End this consumerist madness

Grace Moore, Opinions Editor

As you pick up a shirt off the Forever 21 rack, you carry the weight of each child laborer that slaved over it. You carry the thirst from their water that’s filled with toxic dyes. You bear the weight of the thousands of pounds of greenhouse gases in the atmosphere.

This shirt holds the micro fibers that are slowly covering our water, until they’re in the fish we eat. Not only will you wear this shirt, you’ll be this shirt. The plastic you wear will eventually be inside you, as a part of your very digestive system. The weight is too heavy for you, so you put the shirt down, and walk out of the Forever 21. 

As you walk to your car, you see so many people with new clothes. You think to yourself, “If everyone else can buy clothes, so can I.” But you can’t buy clothes without the guilt getting to you. So you go to the new store next to the Forever 21 that claims to be “environmentally-friendly.” You buy your shirt guilt-free and move on. Right?

Buying from “environmentally-friendly” stores is still consumption, which results in more clothes ending up in landfills. Most likely, the clothes are still being made by child laborers in third world countries that will rarely ever see the means of their labor. They work tirelessly for our clothes, while we live in the illusion that we are somehow helping the earth. The “ethically” made clothes will always be more expensive than other fast fashion clothes. This means that eventually rich people will be able to afford new clothes, while poor people won’t, and they will have to buy from second-hand stores.

In the United States alone, 85% of our clothes end up in landfills each year. This includes clothes that were never bought. Most clothing waste comes from clothing companies, who throw away 13 million tons of textiles each year, according to a report by the BBC. This makes both “environmentally- friendly” fashion and fast fashion unethical.

Your only option is to thrift. This is everyone’s only option. In recent years, more and more people have taken to thrift stores in an effort to save the world from the abundance of waste that clothing creates. As people of all tax brackets flock to the thrift shop, the prices of clothes in those stores have gone up and up. Shirts that used to be $1.50 are now up to $5. Now, people that actually can’t afford to shop at regular clothing stores can’t even afford to go to thrift stores. People that thrift shop tend to think that they’re better than others, or the savior of the climate crisis, but that’s not the case; everything you do has its consequences, and until people realize that, there will never be real change towards shopping ethically. It’s so easy to ignore the evil that comes with the consumerism nature we’re born with, but it has to be faced.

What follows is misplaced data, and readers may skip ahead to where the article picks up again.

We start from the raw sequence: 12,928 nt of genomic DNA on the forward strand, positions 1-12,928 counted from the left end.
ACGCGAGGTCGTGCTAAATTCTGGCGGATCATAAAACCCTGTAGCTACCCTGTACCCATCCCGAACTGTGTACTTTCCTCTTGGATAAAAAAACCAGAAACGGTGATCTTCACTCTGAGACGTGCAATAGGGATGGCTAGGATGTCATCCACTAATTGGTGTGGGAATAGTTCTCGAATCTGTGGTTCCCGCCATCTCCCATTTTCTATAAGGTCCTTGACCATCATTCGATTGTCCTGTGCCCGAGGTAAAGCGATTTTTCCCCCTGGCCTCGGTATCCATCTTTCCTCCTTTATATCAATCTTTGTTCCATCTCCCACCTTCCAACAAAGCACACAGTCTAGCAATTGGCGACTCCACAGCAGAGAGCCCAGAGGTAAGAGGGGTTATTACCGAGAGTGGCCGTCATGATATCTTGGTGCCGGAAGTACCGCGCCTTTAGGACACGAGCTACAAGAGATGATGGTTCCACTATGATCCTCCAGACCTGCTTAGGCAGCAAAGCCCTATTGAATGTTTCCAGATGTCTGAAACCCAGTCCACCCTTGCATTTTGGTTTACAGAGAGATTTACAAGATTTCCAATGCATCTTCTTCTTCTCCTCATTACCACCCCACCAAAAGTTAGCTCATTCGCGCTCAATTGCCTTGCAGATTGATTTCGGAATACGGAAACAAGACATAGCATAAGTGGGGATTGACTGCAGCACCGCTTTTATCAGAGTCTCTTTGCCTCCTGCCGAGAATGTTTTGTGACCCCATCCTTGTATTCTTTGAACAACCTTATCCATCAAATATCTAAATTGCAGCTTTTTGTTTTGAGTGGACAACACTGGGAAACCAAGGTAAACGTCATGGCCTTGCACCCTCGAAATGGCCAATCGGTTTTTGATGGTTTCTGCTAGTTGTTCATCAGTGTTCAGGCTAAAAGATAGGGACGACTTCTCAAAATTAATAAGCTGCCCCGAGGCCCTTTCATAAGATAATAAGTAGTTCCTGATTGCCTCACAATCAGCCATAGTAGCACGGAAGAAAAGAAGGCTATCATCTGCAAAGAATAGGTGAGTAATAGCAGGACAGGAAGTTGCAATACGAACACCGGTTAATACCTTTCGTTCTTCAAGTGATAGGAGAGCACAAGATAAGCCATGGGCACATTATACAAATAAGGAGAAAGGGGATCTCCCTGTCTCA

Instead of letting this greed overtake us, we can practice solidarity with each other. If we learn to forget the value of our clothes, we can share with others. There’s already plenty of vintage clothing festivals, so instead of buying clothes people can bring clothes to swap for other clothes. If this idea really took off then perhaps fewer people would need to work in sweatshops, and clothes could be made by people who really care about fashion. There would be a significant decrease in the mass production of clothes, because we simply wouldn’t need or want as many clothing pieces. As a result, consumerism would dissipate further and further. If this happened, this would end the emptiness and shallowness that results from our constant need to consume, while giving us the opportunity to stop climate change in its tracks. Our world would heal with us. Look at it in its eye. Choose to share instead of practicing this greed.